DAVID D. RIGTRUP
University of Oregon
Lithic Technology, Settlement Patterns, Foraging Societies
Technology and Settlement in the Southeastern United States: Linking Technological Activity to Landuse in the Early Archaic
DISSERTATION COMMITTEE MEMBERS:
Dr. Joanna Casey
Dr. Mark Brooks
Dr. Gail Wagner
Dr. Tom Leatherman
My thesis will discuss how tool producing activities during the Early Archaic period (10,00-9000 bp) are organized along the Upper Coastal Plain of South Carolina. While significant work has been done in the upper coastal plain related to settlement and technological organization of Early Archaic groups, much of this work has focused on large sites located along riverine terraces adjacent to the Savannah River. Upland sites, characterized by their small assemblages of lithic debris, have not been examined in much detail. In all, a sample of 20 such upland scatters will be examined in order to more fully understand the nature of tool producing activities at the site level, the functional variation exhibited across these sites, and finally what such scatters say about regional settlement during the Early Archaic.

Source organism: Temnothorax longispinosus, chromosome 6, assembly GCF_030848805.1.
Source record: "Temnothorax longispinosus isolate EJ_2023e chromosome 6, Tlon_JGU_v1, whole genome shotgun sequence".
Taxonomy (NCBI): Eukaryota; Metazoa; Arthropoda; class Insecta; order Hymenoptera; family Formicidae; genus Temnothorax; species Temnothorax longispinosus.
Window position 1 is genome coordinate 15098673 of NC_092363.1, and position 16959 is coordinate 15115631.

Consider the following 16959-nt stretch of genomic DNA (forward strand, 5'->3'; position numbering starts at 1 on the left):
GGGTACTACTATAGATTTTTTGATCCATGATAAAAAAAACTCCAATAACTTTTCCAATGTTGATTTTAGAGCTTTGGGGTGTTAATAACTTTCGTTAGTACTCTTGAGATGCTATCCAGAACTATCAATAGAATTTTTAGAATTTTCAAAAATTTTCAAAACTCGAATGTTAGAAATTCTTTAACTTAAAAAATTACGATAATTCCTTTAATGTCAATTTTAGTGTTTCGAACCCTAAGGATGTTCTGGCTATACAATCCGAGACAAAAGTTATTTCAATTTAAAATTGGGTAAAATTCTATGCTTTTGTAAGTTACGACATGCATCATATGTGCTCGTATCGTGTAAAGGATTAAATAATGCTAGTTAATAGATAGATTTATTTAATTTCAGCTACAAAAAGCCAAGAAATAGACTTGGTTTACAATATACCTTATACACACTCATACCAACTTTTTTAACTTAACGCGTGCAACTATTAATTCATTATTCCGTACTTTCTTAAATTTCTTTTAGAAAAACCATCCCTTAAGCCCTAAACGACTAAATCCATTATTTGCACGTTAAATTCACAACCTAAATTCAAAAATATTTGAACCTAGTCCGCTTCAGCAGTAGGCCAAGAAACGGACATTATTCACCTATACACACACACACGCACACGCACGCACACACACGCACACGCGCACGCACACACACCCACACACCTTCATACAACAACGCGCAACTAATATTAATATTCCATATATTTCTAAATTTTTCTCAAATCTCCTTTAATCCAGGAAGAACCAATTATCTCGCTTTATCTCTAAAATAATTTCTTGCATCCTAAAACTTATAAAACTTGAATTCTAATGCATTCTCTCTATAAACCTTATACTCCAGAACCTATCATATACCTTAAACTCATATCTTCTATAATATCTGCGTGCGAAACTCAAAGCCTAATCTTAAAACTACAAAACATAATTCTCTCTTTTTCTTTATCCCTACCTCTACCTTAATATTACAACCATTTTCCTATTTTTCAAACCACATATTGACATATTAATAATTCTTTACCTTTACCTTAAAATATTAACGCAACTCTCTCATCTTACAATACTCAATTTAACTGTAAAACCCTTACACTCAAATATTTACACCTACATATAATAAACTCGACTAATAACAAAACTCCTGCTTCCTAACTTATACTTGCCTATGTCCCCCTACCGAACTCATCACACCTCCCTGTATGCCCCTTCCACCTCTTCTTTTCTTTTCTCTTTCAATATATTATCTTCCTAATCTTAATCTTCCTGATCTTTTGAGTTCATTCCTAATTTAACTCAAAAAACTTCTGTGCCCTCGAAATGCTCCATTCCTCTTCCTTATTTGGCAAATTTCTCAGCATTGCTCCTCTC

Dr. Joanna Casey
2006-Winterhoff, E., Ayres, W.S., Rigtrup, D.
"Recent Insights into Prehistoric Stone Tool Production within Tutuila, American Samoa". 2006 18th Annual Indo-Pacific Prehistoric Association Conference, Manila, Phillippines.
2008- SAA Annual Meeting in Vancouver, BC
Winterhoff, E., and Rigtrup, D.
2008 - "A Tale of Two Quarries: Investigating Prehistoric Adze Manufacture on Tutuila Island, American Samoa." Journal of Samoan Studies pp 24-36.
Winterhoff, E., Ayres, W., Rigtrup, D.
2006 - "Recent Archaeological Investigations in Malaeloa, Afao, and Asili: American Samoa." Pacific Island Archaeological Laboratory: Report 06-1, American Samoa Historic Preservation Office, June 2006.
Society for American Archaeology: Fall 2005- Present